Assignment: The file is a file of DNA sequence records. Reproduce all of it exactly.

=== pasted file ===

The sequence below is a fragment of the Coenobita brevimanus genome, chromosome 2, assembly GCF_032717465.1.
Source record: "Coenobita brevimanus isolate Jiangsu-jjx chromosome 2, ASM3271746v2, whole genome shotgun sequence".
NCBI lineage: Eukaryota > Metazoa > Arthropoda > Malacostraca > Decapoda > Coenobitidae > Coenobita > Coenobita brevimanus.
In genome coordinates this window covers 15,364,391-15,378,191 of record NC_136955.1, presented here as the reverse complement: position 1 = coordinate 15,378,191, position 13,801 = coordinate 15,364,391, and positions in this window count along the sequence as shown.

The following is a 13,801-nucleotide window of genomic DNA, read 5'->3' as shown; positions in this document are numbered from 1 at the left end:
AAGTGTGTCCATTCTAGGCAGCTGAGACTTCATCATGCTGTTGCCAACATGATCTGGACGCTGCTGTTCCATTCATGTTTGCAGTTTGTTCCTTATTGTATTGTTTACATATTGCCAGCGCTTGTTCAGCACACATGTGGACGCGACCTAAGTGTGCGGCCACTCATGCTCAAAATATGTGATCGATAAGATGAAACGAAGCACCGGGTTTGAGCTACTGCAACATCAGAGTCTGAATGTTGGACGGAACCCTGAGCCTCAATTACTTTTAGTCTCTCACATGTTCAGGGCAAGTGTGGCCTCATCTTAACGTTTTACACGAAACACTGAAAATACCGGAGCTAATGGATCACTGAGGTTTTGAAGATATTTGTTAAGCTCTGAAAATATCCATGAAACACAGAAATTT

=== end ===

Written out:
The sequence below is a fragment of the Coenobita brevimanus genome, chromosome 2, assembly GCF_032717465.1.
Source record: "Coenobita brevimanus isolate Jiangsu-jjx chromosome 2, ASM3271746v2, whole genome shotgun sequence".
NCBI lineage: Eukaryota > Metazoa > Arthropoda > Malacostraca > Decapoda > Coenobitidae > Coenobita > Coenobita brevimanus.
In genome coordinates this window covers 15,364,391-15,378,191 of record NC_136955.1, presented here as the reverse complement: position 1 = coordinate 15,378,191, position 13,801 = coordinate 15,364,391, and positions in this window count along the sequence as shown.

The following is a 13,801-nucleotide window of genomic DNA, read 5'->3' as shown; positions in this document are numbered from 1 at the left end:
AAGTGTGTCCATTCTAGGCAGCTGAGACTTCATCATGCTGTTGCCAACATGATCTGGACGCTGCTGTTCCATTCATGTTTGCAGTTTGTTCCTTATTGTATTGTTTACATATTGCCAGCGCTTGTTCAGCACACATGTGGACGCGACCTAAGTGTGCGGCCACTCATGCTCAAAATATGTGATCGATAAGATGAAACGAAGCACCGGGTTTGAGCTACTGCAACATCAGAGTCTGAATGTTGGACGGAACCCTGAGCCTCAATTACTTTTAGTCTCTCACATGTTCAGGGCAAGTGTGGCCTCATCTTAACGTTTTACACGAAACACTGAAAATACCGGAGCTAATGGATCACTGAGGTTTTGAAGATATTTGTTAAGCTCTGAAAATATCCATGAAACACAGAAATTT